Marty Halprin:  When Marty Halprin joined the local fire department some 25 years ago as a volunteer, he was discussing local politics with fellow firefighters.  “I felt like I really should run for first selectmen,” he said.  “I’d be the youngest first selectman the town ever had.”

Well, 25 years later – now in his early 50s, married and with three daughters – he would still be the youngest first selectman, at least in recent history.  In addition, he would be the first unaffiliated first selectman.

Asked why he decided to run, he said he felt there was a need, that there were a number of unresolved issues, and he felt he could have an impact.  In the end it was the Republican Town Committee that suggested the top spot, and he agreed to it.  His pledge is to leave partisan politics behind.  “We’ll do what’s right for Woodbridge,” he said.

Like other Republicans before him, he’d like to initiate a Charter revision, and to introduce a referendum for the budget approval, much like the Amity budget.

Country Club:  Both Halprin and Cardozo said the future of the Country Club is an important issue on voters’ minds.

Halprin feels past administrations were too focused on putting housing there.  “A true evaluation [of all options] needs to be done,” he said, wondering why a survey conducted a few years ago was never used in the decision-making process.  With a more careful analysis, some type of housing might come out on top, he said, but the town bought the property as open space, and if housing is the answer, there needs to be a reason why this is the first choice.

Similarly, Cardozo expressed openness to all options, but “the only thing I am really opposed to is inaction,” he added, calling it a missed opportunity.  The property should be considered an asset to the town, and the townspeople have agency in how to use it.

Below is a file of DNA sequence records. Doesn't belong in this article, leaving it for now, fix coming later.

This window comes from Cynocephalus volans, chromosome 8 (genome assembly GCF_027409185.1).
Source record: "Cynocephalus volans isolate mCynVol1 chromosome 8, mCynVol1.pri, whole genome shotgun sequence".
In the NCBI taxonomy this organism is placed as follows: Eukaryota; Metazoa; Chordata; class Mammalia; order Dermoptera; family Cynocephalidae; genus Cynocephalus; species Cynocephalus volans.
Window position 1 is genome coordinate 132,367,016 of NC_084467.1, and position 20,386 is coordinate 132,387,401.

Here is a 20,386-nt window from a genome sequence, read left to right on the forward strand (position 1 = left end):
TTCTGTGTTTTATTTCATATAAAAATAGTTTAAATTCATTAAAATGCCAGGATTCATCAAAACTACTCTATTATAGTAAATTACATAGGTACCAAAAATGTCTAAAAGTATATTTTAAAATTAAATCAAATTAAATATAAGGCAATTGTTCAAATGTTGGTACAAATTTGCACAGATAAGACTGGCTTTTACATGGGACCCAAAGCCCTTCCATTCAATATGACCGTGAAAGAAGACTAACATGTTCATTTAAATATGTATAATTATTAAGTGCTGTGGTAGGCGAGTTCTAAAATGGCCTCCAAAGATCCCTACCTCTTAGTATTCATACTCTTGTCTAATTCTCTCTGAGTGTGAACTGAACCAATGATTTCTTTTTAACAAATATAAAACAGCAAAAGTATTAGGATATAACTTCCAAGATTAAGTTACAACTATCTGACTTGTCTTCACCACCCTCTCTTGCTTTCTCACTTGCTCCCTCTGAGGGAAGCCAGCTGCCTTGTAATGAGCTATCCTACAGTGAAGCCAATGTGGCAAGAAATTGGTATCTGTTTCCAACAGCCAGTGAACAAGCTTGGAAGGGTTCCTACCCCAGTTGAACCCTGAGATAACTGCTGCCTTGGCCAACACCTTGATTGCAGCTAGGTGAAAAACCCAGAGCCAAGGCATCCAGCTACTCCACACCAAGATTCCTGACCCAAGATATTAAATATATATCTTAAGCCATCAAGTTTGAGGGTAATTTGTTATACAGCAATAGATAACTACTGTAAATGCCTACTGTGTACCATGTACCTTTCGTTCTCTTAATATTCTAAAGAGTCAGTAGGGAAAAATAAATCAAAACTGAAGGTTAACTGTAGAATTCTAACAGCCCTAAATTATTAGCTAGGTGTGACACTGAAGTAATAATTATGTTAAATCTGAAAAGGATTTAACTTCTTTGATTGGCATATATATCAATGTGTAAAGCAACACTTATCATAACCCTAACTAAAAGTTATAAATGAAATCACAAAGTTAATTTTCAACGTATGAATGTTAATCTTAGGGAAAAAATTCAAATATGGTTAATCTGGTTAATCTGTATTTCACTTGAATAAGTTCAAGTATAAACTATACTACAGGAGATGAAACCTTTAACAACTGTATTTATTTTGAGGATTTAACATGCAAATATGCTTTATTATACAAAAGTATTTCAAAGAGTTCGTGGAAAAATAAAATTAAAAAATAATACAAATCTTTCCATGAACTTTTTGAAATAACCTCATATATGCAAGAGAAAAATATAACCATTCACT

Obviously, it’s contentious, he added.  But “we all want what’s good for the town.”  And at this point the property is so neglected that almost anything seems preferable to what’s there.  He said the realization that very close to the former Country Club of Woodbridge property Yale owns a large nature preserve and that has changed his own assessment of the need for a large open space tract.

Cardozo said he had not seen the responses to an RFP (Request for Proposal) the town put out last August, looking for a consultant to guide the town through the process of finding an answer.

Cardozo said the question of the Country Club needs to be assessed in light of all the needs of the town – housing is one, but also school enrollment, taxes, economic development, open space and recreation.  “It’s a conversation we have to have, a consensus we have to reach,” he said, with emphasis.

“This certainly is not political,” he said.  “The town needs to figure out where the needs are and how to fill them, in the best interest of the town.”

You can  view candidate bios here on the Woodbridge Town News website.

This is an opinion not necessarily endorsed by the Woodbridge Town News.